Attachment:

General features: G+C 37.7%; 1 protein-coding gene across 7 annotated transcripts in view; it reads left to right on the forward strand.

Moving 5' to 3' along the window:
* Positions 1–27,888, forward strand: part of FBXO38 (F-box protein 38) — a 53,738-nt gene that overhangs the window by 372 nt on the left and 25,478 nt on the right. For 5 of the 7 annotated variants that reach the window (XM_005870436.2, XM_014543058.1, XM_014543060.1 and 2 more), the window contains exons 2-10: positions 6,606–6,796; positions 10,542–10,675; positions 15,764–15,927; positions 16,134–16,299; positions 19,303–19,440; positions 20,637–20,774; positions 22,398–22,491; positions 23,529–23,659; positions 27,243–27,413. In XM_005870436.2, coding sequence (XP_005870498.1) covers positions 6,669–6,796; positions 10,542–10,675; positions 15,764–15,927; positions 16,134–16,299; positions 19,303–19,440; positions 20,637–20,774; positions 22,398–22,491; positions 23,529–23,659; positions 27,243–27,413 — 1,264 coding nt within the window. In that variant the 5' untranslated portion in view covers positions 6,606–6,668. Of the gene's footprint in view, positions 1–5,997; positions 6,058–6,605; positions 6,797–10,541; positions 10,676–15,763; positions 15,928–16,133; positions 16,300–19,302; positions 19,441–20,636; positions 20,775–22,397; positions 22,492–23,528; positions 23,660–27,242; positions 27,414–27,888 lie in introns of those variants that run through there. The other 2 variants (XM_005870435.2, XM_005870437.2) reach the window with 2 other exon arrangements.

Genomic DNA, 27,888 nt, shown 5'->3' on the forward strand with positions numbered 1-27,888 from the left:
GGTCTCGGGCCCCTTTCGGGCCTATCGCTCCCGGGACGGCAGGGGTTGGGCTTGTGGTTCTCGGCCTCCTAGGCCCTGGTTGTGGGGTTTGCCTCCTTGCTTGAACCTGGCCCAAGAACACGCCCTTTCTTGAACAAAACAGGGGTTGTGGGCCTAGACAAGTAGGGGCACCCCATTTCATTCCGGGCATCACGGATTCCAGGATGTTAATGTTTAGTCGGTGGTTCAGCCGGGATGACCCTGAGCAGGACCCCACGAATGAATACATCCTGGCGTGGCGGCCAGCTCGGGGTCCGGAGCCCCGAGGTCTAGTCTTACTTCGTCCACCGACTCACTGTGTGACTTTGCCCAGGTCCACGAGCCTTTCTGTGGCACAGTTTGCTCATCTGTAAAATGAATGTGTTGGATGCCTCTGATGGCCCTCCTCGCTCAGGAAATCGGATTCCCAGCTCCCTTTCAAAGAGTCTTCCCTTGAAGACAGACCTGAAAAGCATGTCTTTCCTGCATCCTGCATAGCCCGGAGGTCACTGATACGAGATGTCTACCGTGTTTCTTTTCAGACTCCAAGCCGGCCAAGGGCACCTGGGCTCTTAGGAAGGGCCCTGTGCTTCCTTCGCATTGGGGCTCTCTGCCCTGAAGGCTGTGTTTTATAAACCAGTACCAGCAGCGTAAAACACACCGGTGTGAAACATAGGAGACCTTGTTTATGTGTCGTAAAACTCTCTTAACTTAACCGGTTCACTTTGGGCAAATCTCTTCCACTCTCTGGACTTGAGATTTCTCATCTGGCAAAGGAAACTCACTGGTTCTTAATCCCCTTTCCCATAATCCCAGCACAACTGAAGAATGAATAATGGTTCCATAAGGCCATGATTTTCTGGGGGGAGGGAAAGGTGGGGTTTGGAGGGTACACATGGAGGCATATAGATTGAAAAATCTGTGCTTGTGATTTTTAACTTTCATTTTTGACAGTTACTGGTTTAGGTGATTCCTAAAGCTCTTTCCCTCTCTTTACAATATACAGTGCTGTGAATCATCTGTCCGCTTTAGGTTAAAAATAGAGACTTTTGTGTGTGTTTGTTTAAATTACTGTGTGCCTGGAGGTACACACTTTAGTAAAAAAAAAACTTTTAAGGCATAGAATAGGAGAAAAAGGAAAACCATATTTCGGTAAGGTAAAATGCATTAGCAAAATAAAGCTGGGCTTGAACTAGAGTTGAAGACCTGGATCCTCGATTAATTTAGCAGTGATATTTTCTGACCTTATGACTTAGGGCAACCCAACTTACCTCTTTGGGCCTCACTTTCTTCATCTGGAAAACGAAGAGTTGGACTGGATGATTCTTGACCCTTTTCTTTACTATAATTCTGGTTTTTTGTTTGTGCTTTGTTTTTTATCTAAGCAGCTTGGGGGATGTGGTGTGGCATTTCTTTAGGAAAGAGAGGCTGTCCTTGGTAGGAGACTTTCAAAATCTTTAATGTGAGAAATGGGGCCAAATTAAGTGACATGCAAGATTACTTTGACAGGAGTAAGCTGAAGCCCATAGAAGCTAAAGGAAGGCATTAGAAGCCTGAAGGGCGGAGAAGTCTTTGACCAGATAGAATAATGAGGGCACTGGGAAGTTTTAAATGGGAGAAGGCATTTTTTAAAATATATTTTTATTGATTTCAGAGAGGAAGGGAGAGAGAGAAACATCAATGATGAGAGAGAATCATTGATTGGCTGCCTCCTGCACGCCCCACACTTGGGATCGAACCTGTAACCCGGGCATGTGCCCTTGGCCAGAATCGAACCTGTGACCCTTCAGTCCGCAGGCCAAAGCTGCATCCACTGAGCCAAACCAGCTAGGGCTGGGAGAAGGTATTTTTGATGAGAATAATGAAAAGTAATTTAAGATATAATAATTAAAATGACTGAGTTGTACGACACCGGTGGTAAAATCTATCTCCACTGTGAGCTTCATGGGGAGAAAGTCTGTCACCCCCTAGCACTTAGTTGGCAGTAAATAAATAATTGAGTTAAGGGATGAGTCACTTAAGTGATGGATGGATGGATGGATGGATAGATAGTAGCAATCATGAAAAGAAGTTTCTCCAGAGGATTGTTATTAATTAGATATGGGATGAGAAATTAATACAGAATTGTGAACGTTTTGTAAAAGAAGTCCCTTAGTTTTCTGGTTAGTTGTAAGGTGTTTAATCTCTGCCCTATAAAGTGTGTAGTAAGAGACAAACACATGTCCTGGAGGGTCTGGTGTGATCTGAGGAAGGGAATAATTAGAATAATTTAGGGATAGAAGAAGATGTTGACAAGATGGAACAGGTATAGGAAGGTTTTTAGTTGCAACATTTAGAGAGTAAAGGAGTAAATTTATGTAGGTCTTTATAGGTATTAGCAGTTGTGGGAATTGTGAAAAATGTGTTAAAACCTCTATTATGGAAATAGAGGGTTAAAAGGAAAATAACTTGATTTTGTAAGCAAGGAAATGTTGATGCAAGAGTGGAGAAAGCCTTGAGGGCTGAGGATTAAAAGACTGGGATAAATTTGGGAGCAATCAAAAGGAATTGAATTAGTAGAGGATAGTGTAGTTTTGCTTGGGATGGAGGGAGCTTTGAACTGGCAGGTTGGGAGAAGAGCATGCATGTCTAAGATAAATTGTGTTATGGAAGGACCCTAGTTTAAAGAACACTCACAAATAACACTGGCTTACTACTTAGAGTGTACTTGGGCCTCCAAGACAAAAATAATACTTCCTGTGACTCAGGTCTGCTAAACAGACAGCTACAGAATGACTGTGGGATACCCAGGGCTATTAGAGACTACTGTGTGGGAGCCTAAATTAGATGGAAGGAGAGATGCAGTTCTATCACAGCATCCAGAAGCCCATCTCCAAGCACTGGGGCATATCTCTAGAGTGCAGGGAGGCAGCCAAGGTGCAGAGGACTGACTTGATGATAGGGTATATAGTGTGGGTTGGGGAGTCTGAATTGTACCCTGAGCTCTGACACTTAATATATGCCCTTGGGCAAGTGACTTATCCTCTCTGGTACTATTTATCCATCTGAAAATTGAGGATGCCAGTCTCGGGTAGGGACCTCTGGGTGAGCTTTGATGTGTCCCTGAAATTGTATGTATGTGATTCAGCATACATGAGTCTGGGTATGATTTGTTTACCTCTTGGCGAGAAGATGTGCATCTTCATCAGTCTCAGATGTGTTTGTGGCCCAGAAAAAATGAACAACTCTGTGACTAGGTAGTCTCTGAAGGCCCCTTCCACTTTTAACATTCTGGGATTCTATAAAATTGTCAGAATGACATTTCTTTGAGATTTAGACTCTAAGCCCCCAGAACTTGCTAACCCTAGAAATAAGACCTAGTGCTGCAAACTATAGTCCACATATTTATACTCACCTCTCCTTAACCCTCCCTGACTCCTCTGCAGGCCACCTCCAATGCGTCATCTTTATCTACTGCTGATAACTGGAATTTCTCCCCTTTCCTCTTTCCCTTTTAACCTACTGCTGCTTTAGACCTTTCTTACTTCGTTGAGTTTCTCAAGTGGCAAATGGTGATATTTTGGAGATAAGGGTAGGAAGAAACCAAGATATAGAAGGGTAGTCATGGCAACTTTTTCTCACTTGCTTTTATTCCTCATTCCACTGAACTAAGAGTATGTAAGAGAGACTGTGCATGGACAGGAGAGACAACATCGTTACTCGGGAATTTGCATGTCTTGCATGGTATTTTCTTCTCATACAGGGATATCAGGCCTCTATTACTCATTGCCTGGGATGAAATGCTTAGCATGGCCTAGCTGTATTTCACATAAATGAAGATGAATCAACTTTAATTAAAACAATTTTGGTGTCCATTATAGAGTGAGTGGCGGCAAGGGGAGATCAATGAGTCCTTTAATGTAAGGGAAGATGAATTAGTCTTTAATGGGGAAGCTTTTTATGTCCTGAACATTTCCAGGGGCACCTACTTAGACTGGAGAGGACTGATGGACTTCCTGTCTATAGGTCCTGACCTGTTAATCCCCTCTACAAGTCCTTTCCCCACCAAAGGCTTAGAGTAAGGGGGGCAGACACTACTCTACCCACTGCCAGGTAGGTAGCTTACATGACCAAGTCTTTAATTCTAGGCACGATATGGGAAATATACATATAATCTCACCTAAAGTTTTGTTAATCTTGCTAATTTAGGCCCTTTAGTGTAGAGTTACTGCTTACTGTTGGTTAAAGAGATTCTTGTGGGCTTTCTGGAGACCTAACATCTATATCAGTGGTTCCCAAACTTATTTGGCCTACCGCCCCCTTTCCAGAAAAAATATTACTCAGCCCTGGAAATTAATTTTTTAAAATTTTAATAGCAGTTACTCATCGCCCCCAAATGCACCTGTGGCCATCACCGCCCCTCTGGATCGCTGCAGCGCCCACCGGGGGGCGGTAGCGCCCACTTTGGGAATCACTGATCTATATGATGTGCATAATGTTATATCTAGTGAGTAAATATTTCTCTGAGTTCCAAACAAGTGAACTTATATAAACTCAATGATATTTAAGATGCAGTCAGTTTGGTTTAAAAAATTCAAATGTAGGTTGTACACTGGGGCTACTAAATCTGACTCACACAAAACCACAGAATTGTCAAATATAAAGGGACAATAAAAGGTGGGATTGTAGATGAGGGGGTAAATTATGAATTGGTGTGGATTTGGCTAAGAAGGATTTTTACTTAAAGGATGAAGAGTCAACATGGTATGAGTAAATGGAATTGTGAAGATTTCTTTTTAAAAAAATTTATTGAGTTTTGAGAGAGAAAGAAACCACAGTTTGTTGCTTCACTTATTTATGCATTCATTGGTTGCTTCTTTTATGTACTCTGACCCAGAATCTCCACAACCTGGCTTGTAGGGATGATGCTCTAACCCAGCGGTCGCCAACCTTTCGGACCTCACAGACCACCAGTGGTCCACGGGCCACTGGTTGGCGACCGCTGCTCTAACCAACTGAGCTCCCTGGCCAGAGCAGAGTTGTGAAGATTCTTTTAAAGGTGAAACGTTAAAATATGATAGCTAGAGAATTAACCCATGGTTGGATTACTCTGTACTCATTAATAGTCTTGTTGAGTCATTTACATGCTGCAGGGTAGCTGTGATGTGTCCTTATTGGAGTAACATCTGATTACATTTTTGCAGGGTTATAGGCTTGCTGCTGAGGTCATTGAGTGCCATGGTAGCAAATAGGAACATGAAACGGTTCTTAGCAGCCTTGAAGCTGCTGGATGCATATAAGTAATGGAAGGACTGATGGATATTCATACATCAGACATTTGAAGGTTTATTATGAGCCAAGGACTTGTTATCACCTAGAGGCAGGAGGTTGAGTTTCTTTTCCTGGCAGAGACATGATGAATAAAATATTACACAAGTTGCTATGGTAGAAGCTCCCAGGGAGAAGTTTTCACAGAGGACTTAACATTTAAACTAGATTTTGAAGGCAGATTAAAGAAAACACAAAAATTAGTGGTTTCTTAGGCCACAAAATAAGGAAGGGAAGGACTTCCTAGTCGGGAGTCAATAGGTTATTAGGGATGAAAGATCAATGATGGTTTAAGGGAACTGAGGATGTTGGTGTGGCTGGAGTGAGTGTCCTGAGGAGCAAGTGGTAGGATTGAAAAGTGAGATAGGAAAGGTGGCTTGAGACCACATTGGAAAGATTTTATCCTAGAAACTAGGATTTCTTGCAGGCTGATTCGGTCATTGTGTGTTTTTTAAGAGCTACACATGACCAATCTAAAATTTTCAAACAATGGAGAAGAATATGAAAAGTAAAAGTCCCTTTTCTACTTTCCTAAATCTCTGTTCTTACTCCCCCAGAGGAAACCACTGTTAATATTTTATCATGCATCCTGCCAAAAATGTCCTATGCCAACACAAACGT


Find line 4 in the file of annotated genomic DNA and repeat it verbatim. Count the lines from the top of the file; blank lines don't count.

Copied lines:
Genomic DNA, 27,888 nt, shown 5'->3' on the forward strand with positions numbered 1-27,888 from the left: